Glossary of Terms

Ahnentafel Numbers Ahnentafel numbers are a common system for numbering a given person’s ancestors. The person themselves is numbered 1, their father is numbered 2 and their mother is 3. The father’s father is 4 and his mother is 5. The mother’s father is 6 and her mother is 7. And so on. Working back, the ahnentafel number of any given ancestor’s father will be exactly twice that of the ancestor; and the anhentafel number of the same ancestor’s mother will be the father’s number plus 1.
Ancestor Your ancestors are people from whom you are directly descended - e.g. your parents, your parents' parents, their parents, and so on. A great-uncle, for example, is not an ancestor (although he is a relative).
Attribute The term attribute in Family Historian is usually used to refer to a fact about a person (or family), such as their Occupation or Religion. Attributes are similar to events - another kind of Family Historian ‘fact’. When you record details of either an event or an attribute you can specify dates, places, ages, notes and other details. An attribute however has one additional field that events do not have. This is the value of the attribute. You want to know what the hobby was - e.g. wood-carving? gardening? For the same reason, Occupation and Religion are attributes whereas Burial and Cremation are events.
Autotext Autotext is formatted text (which may include one or more tables) that can be inserted into any note, text from source field, or research note using the "Insert Autotext" command (available by clicking on the last button on the Notes Window toolbar). It is also possible to create Text from Source fields and Research Notes with autotext already added. Autotext is used for a number of different purposes, as described in the Help.
Book Window A window that is used for displaying books. Books are user-created collections of reports and diagrams, and possibly also free text, with (optional) title page, table of contents, and index.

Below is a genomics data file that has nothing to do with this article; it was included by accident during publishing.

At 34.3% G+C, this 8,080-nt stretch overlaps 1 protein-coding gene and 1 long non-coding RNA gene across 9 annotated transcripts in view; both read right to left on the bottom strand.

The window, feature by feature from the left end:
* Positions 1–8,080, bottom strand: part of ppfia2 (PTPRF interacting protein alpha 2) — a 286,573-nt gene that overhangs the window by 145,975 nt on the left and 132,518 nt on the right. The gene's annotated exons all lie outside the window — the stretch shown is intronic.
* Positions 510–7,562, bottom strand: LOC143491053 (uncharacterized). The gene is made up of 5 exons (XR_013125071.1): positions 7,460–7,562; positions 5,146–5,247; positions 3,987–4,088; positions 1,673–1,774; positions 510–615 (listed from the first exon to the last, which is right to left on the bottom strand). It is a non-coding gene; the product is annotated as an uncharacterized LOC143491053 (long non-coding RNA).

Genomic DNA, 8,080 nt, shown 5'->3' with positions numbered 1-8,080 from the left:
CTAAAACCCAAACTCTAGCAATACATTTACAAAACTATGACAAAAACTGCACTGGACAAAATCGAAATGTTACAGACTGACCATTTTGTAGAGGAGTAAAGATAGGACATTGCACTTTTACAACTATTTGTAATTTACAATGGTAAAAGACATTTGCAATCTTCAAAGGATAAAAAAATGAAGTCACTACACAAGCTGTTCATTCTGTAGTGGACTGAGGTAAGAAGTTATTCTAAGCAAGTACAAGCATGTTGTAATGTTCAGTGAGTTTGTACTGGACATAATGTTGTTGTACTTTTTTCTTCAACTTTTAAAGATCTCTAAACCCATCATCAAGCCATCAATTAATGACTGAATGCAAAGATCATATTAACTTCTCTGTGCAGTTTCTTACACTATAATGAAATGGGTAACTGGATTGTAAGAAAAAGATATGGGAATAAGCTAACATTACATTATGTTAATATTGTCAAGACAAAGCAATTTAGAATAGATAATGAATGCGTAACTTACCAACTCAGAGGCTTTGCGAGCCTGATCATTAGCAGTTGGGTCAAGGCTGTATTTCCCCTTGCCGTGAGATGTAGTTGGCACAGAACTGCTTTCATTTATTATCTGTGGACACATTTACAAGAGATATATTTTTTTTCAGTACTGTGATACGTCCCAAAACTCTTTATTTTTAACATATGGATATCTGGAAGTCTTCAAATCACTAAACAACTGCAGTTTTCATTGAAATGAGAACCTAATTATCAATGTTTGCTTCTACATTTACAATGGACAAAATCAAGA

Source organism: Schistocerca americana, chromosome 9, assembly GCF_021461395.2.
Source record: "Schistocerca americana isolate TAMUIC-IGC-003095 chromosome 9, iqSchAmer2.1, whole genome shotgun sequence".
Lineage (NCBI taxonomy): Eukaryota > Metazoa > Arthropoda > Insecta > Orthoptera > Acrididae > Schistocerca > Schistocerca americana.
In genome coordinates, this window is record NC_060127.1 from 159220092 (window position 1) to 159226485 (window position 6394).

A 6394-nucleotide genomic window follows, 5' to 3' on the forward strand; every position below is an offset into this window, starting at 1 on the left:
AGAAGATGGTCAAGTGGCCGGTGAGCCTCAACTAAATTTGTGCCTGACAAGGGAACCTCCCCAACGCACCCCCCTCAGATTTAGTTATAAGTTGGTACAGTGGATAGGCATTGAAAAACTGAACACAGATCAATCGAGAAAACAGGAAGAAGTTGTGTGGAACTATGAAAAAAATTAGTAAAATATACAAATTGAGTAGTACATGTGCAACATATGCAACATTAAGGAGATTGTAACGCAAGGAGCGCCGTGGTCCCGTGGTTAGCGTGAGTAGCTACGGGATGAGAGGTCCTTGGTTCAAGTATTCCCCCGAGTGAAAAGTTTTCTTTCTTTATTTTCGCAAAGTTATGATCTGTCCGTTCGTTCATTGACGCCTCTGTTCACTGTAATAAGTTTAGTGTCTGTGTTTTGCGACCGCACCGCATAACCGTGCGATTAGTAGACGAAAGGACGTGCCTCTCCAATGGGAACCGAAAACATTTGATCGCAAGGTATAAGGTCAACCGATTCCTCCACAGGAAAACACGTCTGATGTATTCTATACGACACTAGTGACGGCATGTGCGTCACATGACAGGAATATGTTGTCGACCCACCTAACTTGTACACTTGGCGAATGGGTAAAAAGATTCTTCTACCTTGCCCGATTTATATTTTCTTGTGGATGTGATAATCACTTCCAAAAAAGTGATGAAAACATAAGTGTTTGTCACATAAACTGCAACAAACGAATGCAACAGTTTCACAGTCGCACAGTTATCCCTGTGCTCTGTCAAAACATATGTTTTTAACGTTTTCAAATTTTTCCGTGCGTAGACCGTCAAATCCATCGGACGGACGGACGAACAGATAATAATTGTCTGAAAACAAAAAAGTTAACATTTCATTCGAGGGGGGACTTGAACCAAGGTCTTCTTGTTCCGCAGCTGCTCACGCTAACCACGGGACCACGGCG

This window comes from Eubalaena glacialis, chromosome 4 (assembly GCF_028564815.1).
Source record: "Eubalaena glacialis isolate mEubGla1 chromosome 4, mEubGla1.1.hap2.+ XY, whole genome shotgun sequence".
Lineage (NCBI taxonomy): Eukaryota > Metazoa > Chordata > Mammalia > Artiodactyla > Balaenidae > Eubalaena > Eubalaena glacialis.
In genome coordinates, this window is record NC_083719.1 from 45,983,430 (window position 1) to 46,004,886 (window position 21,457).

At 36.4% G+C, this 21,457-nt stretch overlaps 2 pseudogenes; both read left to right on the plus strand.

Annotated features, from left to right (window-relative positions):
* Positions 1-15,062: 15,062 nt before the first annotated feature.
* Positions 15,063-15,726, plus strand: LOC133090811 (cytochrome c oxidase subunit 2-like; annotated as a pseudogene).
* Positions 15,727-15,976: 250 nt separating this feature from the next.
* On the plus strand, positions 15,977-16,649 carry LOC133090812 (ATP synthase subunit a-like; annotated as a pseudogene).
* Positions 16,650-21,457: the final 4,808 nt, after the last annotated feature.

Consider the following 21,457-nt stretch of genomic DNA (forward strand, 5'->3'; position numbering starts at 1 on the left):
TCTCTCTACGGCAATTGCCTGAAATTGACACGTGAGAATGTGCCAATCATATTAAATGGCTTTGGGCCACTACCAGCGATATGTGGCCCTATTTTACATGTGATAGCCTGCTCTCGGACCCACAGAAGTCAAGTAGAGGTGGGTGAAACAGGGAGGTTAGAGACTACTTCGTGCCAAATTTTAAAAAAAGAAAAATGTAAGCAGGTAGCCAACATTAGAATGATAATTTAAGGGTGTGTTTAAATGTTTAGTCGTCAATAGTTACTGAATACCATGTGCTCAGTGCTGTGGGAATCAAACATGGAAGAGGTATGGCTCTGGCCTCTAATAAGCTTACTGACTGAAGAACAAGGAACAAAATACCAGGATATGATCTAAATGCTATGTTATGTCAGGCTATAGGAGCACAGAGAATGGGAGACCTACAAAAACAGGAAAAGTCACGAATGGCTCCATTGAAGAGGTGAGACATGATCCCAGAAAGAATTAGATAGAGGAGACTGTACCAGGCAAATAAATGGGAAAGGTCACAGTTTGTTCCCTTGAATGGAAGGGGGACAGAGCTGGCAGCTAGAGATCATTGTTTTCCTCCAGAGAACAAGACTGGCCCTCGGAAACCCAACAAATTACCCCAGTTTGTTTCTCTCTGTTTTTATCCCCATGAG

Chart A chart, in Family Historian terms, is a diagram that has been saved to a file in Family Historian chart format (i.e. using either the Save Diagram command, or Save Diagram As > Family Historian Chart). If a diagram has not been saved it is called a working diagram. Charts are also known as Saved Diagrams or as Saved Charts.
Citation See Source Citation.
Data Reference A data reference is an expression which identifies a particular field within a given type of record, or within a linked record. Family Historian will generate data references for you, whenever you need them.
Descendant Your descendants are people who are directly descended from you - e.g. your son or daughter, your grandson or granddaughter, their offspring, and so on. A great-nephew, for example, is not a descendant (although he is a relative).
Diagram A diagram, in Family Historian terms, is whatever is displayed in the Diagram Window - which could be one or more trees, and/or other diagram elements such as pictures, rectangles, lines and text boxes. Diagrams are divided into 2 kinds: working diagrams and saved diagrams (also known as charts).
Diagram Window A window used for displaying family tree diagrams. The Diagram Window can display an Individual's ancestors, descendants, ancestors and descendants, or all relatives. It can also display the same information for a couple.
Dialog Another name for a Dialog Box (see next).
Dialog Box Also known simply as a 'dialog', a dialog box is a form-like window. Typically it contains boxes where you have to enter data (e.g. the name of a named list you are creating), or buttons you have to push, or options you have to tick. The Property Box, the Preferences dialog, the Diagram Options dialog - these are all examples of dialog boxes. With ordinary modal dialog boxes, you have to press an OK or Cancel button, or something similar, to close the dialog box before you can do other work within the program. However, with modeless dialog boxes, you don’t have to do this.
Duplicate Box Where you have two or more boxes for the same person in a diagram, these boxes are called duplicate boxes.
Event Birth, death, marriage and divorce are all examples of events - that is, a kind of fact about a person (or family). Event facts are distinguished from attribute facts within Family Historian. When you record either about a person, you can specify dates and places and other details relating to the event or attribute. An attribute however also has a field for value which events do not have - see attribute.
Expansion Button In the Diagram Window, expansion buttons are little circles that you can click on to hide or show a branch of the diagram. Expansion buttons are also used elsewhere. For example, the Records Window also has expansion buttons. In the Records Window, they are square and contain a ‘+’ or ‘-‘. Wherever they are used, expansion buttons allow you to hide or show detail.